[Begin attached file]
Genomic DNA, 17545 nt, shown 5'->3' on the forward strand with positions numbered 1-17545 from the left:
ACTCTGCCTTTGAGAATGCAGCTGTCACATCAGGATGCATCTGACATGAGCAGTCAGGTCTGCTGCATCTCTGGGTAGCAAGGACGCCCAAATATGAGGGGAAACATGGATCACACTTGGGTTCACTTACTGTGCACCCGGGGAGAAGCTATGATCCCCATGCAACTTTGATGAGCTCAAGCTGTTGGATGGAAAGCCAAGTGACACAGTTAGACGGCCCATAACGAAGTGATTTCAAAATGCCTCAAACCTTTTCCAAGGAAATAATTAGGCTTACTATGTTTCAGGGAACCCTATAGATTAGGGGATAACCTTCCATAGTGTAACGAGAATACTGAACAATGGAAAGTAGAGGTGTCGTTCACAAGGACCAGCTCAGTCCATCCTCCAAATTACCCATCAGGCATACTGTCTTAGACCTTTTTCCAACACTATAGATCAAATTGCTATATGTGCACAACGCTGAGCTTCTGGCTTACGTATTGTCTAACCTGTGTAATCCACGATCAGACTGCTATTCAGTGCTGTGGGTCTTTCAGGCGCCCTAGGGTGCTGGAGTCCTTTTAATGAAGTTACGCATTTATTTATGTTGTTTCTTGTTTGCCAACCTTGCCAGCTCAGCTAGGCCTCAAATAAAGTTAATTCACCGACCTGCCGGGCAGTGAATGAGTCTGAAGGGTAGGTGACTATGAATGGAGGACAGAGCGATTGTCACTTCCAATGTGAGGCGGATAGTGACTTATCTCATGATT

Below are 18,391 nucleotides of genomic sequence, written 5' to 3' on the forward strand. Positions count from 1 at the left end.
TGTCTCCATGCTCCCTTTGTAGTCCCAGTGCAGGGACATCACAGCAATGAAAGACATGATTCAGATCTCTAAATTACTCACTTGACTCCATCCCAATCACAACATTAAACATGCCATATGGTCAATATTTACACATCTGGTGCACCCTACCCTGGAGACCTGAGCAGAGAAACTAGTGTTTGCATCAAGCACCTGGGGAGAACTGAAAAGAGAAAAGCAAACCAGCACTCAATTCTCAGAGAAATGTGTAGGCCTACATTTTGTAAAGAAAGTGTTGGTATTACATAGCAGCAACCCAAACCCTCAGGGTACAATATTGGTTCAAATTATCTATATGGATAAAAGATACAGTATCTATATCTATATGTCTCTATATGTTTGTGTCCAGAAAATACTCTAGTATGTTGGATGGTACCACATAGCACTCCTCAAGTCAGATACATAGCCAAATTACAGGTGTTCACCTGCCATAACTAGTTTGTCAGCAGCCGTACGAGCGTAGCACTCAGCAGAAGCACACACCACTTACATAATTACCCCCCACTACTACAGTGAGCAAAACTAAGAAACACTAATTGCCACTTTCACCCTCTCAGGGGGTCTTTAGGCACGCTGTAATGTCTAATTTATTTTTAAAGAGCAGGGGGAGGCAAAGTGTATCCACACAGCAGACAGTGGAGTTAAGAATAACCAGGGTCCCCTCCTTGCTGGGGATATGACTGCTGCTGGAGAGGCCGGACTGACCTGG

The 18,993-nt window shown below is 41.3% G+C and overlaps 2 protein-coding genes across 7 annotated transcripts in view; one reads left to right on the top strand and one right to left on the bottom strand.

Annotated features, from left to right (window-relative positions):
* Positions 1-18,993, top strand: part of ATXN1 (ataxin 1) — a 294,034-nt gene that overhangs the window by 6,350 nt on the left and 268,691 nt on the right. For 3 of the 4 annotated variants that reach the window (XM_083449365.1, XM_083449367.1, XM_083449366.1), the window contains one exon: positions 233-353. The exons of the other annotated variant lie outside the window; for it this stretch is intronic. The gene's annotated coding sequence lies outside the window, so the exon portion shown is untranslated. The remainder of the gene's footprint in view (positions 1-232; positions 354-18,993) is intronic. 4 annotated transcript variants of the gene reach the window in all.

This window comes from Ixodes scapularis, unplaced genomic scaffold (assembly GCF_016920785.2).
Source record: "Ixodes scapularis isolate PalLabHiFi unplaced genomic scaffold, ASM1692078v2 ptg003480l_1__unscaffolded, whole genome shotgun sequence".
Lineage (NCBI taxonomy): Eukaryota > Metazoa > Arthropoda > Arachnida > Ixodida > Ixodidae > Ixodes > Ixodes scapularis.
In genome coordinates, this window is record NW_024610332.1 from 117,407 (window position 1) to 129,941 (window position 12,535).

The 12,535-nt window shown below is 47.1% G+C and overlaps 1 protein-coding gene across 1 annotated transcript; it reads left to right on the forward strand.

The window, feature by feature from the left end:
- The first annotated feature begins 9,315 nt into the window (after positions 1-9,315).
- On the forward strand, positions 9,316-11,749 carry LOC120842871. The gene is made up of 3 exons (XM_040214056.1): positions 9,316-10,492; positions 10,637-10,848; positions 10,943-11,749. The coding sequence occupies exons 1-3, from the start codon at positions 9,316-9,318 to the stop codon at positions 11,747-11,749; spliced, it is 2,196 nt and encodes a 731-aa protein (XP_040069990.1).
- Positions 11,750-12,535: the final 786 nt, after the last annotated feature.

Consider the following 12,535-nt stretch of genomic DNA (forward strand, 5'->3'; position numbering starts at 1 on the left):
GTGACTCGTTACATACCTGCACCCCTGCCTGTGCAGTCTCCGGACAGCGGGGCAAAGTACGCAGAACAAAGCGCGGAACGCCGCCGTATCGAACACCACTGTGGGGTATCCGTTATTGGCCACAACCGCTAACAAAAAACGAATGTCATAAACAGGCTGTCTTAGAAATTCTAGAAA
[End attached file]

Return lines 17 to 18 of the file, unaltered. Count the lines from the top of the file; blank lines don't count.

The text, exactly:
Consider the following 12,535-nt stretch of genomic DNA (forward strand, 5'->3'; position numbering starts at 1 on the left):
GTGACTCGTTACATACCTGCACCCCTGCCTGTGCAGTCTCCGGACAGCGGGGCAAAGTACGCAGAACAAAGCGCGGAACGCCGCCGTATCGAACACCACTGTGGGGTATCCGTTATTGGCCACAACCGCTAACAAAAAACGAATGTCATAAACAGGCTGTCTTAGAAATTCTAGAAA